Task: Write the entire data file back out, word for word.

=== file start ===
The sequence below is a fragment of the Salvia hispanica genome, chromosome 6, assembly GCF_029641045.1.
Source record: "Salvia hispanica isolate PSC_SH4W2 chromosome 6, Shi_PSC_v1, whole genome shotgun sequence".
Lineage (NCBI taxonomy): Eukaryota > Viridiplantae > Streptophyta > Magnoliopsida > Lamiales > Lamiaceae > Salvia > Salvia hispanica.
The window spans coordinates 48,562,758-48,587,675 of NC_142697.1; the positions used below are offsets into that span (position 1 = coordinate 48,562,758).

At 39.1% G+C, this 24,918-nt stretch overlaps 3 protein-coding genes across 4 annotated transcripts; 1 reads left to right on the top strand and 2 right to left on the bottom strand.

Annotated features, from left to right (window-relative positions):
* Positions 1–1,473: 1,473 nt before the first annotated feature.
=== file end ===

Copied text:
The sequence below is a fragment of the Salvia hispanica genome, chromosome 6, assembly GCF_029641045.1.
Source record: "Salvia hispanica isolate PSC_SH4W2 chromosome 6, Shi_PSC_v1, whole genome shotgun sequence".
Lineage (NCBI taxonomy): Eukaryota > Viridiplantae > Streptophyta > Magnoliopsida > Lamiales > Lamiaceae > Salvia > Salvia hispanica.
The window spans coordinates 48,562,758-48,587,675 of NC_142697.1; the positions used below are offsets into that span (position 1 = coordinate 48,562,758).

At 39.1% G+C, this 24,918-nt stretch overlaps 3 protein-coding genes across 4 annotated transcripts; 1 reads left to right on the top strand and 2 right to left on the bottom strand.

Annotated features, from left to right (window-relative positions):
* Positions 1–1,473: 1,473 nt before the first annotated feature.